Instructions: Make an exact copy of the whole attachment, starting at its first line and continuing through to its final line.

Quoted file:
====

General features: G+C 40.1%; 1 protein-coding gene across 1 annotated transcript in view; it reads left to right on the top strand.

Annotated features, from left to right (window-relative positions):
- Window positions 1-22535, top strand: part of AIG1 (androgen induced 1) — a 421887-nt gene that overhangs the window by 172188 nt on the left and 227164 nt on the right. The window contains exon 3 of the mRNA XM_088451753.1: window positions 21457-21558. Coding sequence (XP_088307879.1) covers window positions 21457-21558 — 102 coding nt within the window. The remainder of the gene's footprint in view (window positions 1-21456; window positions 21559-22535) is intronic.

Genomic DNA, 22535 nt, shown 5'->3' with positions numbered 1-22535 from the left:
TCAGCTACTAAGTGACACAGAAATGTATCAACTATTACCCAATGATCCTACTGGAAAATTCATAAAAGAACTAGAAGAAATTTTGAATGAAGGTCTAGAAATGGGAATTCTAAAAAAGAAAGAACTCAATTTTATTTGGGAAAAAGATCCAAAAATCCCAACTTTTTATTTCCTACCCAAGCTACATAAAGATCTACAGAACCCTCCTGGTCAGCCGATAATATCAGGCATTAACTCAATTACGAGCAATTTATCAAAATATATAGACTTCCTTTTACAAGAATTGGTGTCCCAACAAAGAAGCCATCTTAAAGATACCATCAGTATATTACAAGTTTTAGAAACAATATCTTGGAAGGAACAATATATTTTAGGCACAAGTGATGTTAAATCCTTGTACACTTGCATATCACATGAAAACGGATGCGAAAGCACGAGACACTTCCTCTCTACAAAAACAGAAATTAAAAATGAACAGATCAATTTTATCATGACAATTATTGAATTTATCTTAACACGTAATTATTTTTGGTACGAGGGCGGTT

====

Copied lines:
General features: G+C 40.1%; 1 protein-coding gene across 1 annotated transcript in view; it reads left to right on the top strand.

Annotated features, from left to right (window-relative positions):
- Window positions 1-22535, top strand: part of AIG1 (androgen induced 1) — a 421887-nt gene that overhangs the window by 172188 nt on the left and 227164 nt on the right. The window contains exon 3 of the mRNA XM_088451753.1: window positions 21457-21558. Coding sequence (XP_088307879.1) covers window positions 21457-21558 — 102 coding nt within the window. The remainder of the gene's footprint in view (window positions 1-21456; window positions 21559-22535) is intronic.

Genomic DNA, 22535 nt, shown 5'->3' with positions numbered 1-22535 from the left:
TCAGCTACTAAGTGACACAGAAATGTATCAACTATTACCCAATGATCCTACTGGAAAATTCATAAAAGAACTAGAAGAAATTTTGAATGAAGGTCTAGAAATGGGAATTCTAAAAAAGAAAGAACTCAATTTTATTTGGGAAAAAGATCCAAAAATCCCAACTTTTTATTTCCTACCCAAGCTACATAAAGATCTACAGAACCCTCCTGGTCAGCCGATAATATCAGGCATTAACTCAATTACGAGCAATTTATCAAAATATATAGACTTCCTTTTACAAGAATTGGTGTCCCAACAAAGAAGCCATCTTAAAGATACCATCAGTATATTACAAGTTTTAGAAACAATATCTTGGAAGGAACAATATATTTTAGGCACAAGTGATGTTAAATCCTTGTACACTTGCATATCACATGAAAACGGATGCGAAAGCACGAGACACTTCCTCTCTACAAAAACAGAAATTAAAAATGAACAGATCAATTTTATCATGACAATTATTGAATTTATCTTAACACGTAATTATTTTTGGTACGAGGGCGGTT